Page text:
While some in the food industry predict that that we're slowing down, others beg to differ. Here's a look at just a few trends to watch for in 2006:
Packaging: UK company Datamonitor suggests the consumer trend of "flexi-eating" continues to rise, creating a need for manufacturers to be creative with packaging options. According to Datamonitor, as on-the-go snacking becomes an increasingly typical behaviour in our rushed lives, food manufacturers are seeking innovative ways to package their foods so we can take them with us.
We're used to seeing breakfast bars, sandwiches, pastries, pretzels and chips in packages, but with the right packaging, other food products could also be grabbed on the run. Individual servings of fruit and vegetables, sometimes with dip, are already on the market. Think also of yogurt tubes and drinks. Wouldn't you love to eat or drink all your favourites with one hand, while the other is using your PDA, MP3 player, or cellular phone?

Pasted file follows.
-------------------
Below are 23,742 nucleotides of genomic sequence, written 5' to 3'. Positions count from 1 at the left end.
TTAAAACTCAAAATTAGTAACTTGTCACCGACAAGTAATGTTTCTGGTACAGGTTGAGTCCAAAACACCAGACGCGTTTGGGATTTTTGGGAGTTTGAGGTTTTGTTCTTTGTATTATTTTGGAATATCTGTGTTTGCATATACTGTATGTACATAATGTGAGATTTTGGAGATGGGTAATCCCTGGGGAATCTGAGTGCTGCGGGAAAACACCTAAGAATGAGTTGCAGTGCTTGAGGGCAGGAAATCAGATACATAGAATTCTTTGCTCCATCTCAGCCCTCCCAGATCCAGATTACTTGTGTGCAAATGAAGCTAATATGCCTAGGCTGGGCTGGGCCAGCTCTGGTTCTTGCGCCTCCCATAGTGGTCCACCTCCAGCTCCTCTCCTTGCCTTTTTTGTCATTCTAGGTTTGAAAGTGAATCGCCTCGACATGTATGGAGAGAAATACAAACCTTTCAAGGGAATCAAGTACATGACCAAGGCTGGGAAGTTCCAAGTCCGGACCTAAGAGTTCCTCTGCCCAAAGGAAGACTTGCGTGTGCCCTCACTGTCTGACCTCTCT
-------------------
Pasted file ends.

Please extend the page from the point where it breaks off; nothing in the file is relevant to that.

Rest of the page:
Mmmm... Coated Foods: Also expected to see significant growth over the next few years are quick-to-prepare pre-coated foods, particularly fish and cheese, despite the general consumer perception that they are unhealthy. UK research firm Leatherhead Food found that while consumers said they viewed chicken nuggets and other battered or breaded foods as unhealthy, most expect to continue eating them.
With increasing awareness of the health benefits of fish, breaded or battered fish products may be a handy option for people who wouldn't otherwise consume seafood. A handy option, but not often a healthful one. Other coated foods less likely to be perceived as unhealthy included coated cheese (e.g. breaded mozzarella sticks and breaded cream cheese) and coated vegetables like onion rings, potato croquettes and breaded mushrooms.
If manufacturers develop these products to be lighter on fat (especially saturated and trans fats) and calories, they would indeed become more healthful choices, but time will tell whether that's a trend we're likely to see emerge.
All research on this web site is the property of Leslie Beck Nutrition Consulting Inc. and is protected by copyright. Keep in mind that research on these matters continues daily and is subject to change. The information presented is not intended as a substitute for medical treatment. It is intended to provide ongoing support of your healthy lifestyle practices.